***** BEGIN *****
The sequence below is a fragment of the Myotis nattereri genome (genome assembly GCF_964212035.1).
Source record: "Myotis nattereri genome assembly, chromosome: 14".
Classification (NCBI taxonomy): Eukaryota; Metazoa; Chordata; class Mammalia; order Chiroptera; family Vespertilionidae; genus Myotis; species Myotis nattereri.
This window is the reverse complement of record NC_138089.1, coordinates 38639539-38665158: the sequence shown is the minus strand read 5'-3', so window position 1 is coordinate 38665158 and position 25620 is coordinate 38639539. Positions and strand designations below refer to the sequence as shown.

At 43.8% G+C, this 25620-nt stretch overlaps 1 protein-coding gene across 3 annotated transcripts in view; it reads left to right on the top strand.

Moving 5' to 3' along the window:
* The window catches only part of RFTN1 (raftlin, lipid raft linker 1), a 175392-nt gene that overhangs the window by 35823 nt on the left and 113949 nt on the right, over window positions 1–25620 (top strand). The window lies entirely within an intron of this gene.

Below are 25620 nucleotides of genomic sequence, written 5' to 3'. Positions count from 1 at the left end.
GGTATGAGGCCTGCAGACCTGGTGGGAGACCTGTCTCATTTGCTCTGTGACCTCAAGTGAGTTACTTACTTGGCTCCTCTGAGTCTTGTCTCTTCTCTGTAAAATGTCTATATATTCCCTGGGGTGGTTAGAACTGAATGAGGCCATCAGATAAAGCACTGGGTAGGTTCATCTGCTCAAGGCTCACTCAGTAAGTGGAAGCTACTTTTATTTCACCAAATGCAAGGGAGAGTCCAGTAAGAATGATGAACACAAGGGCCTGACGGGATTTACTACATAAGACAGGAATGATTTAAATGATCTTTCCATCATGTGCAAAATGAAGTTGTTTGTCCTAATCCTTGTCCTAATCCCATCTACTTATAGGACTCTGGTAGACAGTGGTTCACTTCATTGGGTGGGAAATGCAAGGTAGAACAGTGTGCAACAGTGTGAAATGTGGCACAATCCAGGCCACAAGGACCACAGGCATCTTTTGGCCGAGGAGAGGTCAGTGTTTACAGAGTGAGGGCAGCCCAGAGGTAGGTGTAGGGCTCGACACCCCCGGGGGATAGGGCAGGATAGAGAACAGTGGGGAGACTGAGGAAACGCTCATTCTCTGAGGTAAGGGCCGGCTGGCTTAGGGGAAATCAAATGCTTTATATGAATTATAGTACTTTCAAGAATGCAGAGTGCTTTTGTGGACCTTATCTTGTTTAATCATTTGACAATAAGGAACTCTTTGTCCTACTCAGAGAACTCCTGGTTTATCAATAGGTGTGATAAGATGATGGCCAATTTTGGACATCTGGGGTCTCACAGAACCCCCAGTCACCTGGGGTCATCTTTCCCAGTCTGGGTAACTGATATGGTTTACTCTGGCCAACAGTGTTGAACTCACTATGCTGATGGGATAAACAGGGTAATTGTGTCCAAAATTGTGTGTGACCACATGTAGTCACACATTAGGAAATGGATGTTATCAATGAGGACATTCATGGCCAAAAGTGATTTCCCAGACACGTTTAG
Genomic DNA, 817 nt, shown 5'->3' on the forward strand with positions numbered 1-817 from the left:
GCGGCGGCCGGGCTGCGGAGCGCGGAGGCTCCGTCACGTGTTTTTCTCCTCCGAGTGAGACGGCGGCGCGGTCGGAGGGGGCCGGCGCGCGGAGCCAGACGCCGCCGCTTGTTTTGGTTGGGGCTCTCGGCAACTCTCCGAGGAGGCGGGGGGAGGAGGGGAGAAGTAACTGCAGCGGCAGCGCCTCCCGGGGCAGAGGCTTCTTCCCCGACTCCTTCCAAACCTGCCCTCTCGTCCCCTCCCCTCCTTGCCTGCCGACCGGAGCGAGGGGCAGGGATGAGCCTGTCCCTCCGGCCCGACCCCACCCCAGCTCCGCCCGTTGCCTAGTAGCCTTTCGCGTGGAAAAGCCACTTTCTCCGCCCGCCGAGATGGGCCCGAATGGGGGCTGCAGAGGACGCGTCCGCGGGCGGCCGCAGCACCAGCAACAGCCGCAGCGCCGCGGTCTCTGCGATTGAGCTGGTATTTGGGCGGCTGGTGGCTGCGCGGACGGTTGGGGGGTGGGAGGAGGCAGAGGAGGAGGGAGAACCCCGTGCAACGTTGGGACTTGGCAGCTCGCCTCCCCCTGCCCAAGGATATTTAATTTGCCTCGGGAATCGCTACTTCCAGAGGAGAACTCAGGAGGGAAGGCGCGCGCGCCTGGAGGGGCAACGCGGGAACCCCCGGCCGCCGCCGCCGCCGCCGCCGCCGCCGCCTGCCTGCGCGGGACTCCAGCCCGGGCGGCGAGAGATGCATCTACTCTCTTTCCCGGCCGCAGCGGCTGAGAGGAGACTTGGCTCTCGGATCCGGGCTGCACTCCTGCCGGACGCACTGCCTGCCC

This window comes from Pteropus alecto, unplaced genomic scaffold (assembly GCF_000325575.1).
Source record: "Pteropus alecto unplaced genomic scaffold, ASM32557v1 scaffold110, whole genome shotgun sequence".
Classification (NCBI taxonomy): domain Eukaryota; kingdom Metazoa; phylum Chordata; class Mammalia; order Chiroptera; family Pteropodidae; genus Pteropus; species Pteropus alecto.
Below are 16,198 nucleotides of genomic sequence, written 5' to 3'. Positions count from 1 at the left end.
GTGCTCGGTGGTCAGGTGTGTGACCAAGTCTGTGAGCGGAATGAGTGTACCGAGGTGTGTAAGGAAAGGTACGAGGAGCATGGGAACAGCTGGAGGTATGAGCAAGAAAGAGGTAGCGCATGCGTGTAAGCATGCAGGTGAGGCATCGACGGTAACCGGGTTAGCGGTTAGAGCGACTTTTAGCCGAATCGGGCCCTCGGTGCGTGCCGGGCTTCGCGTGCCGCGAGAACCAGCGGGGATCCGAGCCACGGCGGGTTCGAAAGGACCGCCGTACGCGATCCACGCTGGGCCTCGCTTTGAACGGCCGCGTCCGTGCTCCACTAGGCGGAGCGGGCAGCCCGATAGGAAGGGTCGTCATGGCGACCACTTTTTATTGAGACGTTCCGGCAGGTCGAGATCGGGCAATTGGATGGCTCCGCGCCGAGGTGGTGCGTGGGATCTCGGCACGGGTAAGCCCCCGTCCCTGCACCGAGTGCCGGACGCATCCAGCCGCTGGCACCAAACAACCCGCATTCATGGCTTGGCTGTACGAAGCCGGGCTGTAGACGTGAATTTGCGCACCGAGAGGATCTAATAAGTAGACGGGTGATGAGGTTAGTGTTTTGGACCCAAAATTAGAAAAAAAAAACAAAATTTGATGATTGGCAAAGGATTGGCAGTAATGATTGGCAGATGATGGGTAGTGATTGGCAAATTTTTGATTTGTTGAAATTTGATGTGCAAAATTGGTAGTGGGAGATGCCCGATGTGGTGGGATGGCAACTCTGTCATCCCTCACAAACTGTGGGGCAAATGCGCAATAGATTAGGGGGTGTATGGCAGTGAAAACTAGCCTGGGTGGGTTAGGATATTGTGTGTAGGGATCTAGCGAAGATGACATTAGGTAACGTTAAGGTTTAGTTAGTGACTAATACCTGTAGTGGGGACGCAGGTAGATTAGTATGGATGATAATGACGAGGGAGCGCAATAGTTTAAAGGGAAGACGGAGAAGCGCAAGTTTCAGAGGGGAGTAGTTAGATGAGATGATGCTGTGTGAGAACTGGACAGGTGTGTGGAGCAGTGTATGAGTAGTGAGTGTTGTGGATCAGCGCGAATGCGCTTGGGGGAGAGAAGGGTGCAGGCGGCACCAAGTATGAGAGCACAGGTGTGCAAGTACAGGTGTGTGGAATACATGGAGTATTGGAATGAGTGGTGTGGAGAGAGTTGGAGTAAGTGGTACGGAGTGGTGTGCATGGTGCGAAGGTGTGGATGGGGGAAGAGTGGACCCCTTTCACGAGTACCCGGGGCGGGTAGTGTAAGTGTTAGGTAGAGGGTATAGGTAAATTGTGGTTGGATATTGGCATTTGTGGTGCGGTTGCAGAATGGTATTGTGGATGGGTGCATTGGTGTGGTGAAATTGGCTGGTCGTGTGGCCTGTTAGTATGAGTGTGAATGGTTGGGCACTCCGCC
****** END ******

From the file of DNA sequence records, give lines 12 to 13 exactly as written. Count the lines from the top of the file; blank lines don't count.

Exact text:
This window comes from Pteropus alecto, unplaced genomic scaffold (assembly GCF_000325575.1).
Source record: "Pteropus alecto unplaced genomic scaffold, ASM32557v1 scaffold110, whole genome shotgun sequence".